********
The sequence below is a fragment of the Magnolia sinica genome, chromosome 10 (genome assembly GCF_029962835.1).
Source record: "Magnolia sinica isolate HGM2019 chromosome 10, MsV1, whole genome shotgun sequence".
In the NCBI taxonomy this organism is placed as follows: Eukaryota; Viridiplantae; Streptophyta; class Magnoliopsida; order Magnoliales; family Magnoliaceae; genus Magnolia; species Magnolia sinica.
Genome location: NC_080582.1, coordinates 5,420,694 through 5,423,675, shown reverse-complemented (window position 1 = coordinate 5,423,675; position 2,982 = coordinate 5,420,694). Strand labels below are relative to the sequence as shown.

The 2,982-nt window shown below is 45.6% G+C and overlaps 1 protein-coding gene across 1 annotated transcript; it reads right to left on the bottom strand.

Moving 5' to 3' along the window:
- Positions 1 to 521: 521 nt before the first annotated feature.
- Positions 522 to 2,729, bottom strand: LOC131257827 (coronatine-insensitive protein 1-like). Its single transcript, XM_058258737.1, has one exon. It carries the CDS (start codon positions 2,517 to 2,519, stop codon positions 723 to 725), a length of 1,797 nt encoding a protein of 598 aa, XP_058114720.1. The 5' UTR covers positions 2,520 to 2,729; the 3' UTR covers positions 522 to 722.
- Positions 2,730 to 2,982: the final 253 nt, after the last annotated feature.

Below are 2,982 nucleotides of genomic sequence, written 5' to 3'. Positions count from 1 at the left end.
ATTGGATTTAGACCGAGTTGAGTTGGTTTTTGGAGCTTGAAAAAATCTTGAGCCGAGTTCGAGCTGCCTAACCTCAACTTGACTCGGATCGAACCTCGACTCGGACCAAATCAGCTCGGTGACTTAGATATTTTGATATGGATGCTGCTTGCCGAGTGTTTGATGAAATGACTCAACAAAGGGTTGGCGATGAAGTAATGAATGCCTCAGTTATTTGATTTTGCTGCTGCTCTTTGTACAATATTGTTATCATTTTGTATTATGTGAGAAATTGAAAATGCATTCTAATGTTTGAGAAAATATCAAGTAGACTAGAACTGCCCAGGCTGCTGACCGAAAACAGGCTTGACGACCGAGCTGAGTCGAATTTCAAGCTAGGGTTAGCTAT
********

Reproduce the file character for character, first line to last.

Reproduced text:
The sequence below is a fragment of the Magnolia sinica genome, chromosome 10 (genome assembly GCF_029962835.1).
Source record: "Magnolia sinica isolate HGM2019 chromosome 10, MsV1, whole genome shotgun sequence".
In the NCBI taxonomy this organism is placed as follows: Eukaryota; Viridiplantae; Streptophyta; class Magnoliopsida; order Magnoliales; family Magnoliaceae; genus Magnolia; species Magnolia sinica.
Genome location: NC_080582.1, coordinates 5,420,694 through 5,423,675, shown reverse-complemented (window position 1 = coordinate 5,423,675; position 2,982 = coordinate 5,420,694). Strand labels below are relative to the sequence as shown.

The 2,982-nt window shown below is 45.6% G+C and overlaps 1 protein-coding gene across 1 annotated transcript; it reads right to left on the bottom strand.

Moving 5' to 3' along the window:
- Positions 1 to 521: 521 nt before the first annotated feature.
- Positions 522 to 2,729, bottom strand: LOC131257827 (coronatine-insensitive protein 1-like). Its single transcript, XM_058258737.1, has one exon. It carries the CDS (start codon positions 2,517 to 2,519, stop codon positions 723 to 725), a length of 1,797 nt encoding a protein of 598 aa, XP_058114720.1. The 5' UTR covers positions 2,520 to 2,729; the 3' UTR covers positions 522 to 722.
- Positions 2,730 to 2,982: the final 253 nt, after the last annotated feature.

Below are 2,982 nucleotides of genomic sequence, written 5' to 3'. Positions count from 1 at the left end.
ATTGGATTTAGACCGAGTTGAGTTGGTTTTTGGAGCTTGAAAAAATCTTGAGCCGAGTTCGAGCTGCCTAACCTCAACTTGACTCGGATCGAACCTCGACTCGGACCAAATCAGCTCGGTGACTTAGATATTTTGATATGGATGCTGCTTGCCGAGTGTTTGATGAAATGACTCAACAAAGGGTTGGCGATGAAGTAATGAATGCCTCAGTTATTTGATTTTGCTGCTGCTCTTTGTACAATATTGTTATCATTTTGTATTATGTGAGAAATTGAAAATGCATTCTAATGTTTGAGAAAATATCAAGTAGACTAGAACTGCCCAGGCTGCTGACCGAAAACAGGCTTGACGACCGAGCTGAGTCGAATTTCAAGCTAGGGTTAGCTAT